Willet (Eastern)

Business brought me down to central New Jersey yesterday, so I thought I’d cap off the day by dropping in at storied Sandy Hook, part of the magnificent Gateway National Recreation Area. Gateway NRA is the same parks complex that includes Jamaica Bay Wildlife Refuge, so you know that if the name is Gateway, it’s got to be good, at least as far as birding goes.

My goal was to get my eyes on some shorebirds. After all my recent talk about plovers, it wouldn’t hurt to actually lay eyes on one or two. Sandy Hook is very good for plover species, including the endangered Piping Plover. Alas, evening is not the best time to seek these birds out. Stopping at the unappetizingly-named Spermaceti Cove yielded only a single Willet playing in the waves, while the beach further to the south held a small squad of Sanderlings.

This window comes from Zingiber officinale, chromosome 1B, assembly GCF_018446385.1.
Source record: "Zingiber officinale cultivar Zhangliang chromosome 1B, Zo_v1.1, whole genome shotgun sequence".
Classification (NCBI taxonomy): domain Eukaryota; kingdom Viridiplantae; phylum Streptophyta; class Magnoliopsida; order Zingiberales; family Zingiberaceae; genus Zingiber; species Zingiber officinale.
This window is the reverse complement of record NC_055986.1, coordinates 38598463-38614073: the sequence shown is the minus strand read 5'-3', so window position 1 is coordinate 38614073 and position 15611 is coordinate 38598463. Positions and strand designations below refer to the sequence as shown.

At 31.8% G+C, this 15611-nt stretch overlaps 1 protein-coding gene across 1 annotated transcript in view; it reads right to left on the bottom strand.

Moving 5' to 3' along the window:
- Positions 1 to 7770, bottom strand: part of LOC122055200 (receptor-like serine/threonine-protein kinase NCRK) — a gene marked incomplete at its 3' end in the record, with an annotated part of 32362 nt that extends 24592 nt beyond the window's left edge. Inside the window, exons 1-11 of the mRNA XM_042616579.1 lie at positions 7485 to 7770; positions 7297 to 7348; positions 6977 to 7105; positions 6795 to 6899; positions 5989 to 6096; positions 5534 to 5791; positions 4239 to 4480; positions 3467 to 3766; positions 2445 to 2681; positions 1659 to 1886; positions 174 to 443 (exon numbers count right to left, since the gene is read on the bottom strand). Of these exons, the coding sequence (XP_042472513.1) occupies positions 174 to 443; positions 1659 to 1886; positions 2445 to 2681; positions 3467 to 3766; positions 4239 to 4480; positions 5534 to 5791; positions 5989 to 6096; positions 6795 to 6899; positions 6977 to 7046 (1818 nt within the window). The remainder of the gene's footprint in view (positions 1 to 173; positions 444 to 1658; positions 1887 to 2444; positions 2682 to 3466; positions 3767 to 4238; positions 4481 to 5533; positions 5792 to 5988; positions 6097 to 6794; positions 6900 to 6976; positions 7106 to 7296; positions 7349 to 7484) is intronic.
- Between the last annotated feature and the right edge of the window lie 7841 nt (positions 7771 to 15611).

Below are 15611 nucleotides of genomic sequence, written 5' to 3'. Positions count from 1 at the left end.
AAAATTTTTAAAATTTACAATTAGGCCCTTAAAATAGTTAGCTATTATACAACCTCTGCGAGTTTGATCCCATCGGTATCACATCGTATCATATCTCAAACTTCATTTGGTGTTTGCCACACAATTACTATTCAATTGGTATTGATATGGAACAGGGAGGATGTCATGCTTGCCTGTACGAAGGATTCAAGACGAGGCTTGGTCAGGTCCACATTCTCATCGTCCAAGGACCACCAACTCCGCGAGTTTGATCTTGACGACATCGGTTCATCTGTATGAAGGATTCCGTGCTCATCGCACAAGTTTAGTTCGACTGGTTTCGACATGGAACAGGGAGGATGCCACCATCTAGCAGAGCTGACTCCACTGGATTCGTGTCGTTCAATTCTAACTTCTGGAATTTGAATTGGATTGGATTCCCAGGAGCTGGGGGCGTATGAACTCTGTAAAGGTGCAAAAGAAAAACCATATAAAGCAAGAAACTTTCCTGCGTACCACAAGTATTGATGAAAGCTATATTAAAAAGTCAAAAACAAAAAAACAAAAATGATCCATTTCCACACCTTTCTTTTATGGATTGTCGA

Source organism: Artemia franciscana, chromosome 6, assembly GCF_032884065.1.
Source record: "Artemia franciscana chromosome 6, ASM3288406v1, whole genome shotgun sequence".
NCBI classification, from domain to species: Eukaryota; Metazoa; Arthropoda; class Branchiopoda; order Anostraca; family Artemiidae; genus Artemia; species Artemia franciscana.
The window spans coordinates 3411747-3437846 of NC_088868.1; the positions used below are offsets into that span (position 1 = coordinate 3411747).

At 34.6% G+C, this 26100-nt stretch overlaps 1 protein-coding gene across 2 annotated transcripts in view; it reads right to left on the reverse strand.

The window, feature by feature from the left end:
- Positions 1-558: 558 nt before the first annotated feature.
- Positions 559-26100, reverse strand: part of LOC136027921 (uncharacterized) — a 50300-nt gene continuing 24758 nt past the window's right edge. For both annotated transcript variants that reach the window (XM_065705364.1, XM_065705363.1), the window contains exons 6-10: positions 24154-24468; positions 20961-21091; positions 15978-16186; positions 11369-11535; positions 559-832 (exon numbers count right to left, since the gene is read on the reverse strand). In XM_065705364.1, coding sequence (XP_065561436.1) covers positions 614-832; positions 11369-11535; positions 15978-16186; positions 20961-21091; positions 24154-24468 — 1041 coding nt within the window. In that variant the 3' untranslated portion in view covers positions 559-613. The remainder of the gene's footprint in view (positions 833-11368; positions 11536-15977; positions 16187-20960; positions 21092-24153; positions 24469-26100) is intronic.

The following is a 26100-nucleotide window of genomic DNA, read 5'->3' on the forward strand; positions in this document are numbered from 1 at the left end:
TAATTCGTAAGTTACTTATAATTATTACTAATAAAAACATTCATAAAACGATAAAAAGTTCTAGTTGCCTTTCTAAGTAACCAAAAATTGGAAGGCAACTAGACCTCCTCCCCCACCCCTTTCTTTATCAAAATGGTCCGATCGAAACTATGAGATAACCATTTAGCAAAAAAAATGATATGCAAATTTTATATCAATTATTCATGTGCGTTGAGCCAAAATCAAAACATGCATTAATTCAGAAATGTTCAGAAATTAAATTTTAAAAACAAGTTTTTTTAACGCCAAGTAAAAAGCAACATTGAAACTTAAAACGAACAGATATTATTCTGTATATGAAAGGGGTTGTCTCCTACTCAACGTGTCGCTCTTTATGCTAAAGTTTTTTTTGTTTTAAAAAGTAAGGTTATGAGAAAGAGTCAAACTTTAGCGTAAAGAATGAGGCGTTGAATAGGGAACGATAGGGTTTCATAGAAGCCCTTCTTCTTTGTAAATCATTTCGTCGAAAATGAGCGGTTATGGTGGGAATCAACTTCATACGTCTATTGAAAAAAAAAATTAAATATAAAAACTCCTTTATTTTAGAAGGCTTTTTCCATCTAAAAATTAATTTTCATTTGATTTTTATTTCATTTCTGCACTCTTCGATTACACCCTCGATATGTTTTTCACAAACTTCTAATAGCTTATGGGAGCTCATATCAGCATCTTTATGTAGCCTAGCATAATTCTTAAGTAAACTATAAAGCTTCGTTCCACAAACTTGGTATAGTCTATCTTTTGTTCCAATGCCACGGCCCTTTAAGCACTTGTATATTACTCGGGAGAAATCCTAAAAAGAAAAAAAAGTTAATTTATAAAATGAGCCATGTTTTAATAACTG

Other birds appeared in greater numbers, particularly Mourning Doves and American Goldfinch. Certainly, there was no shortage of gulls; all the eastern locals turned up, but glowering Great Black-backed dominated. No terns turned up though.

Now is a good time to catch fall migrants to. In the fading light, I also picked out some Black-capped Chickadees, Cedar Waxwings, Northern Mockingbirds, and Northern Cardinals, some of which may be staying, others going. It’s hard to say with such adaptable species. One bird that I know won’t be sticking around for winter is the Black-billed Cuckoo, my best sighting of this brief excursion. Transfixed by its withering garnet gaze, I couldn’t look away for a second, not even to raise my camera. After really taking in this cuckoo, I could see that strong family resemblance with roadrunners. Sometimes, just looking is better.

A real beach bunny
Written by Mike
Mike is a leading authority in the field of standardized test preparation, but he's also a traveler who fully expects to see every bird in the world. Besides founding 10,000 Birds in 2003, Mike has also created a number of other entertaining but now extirpated nature blog resources, particularly the Nature Blog Network and I and the Bird.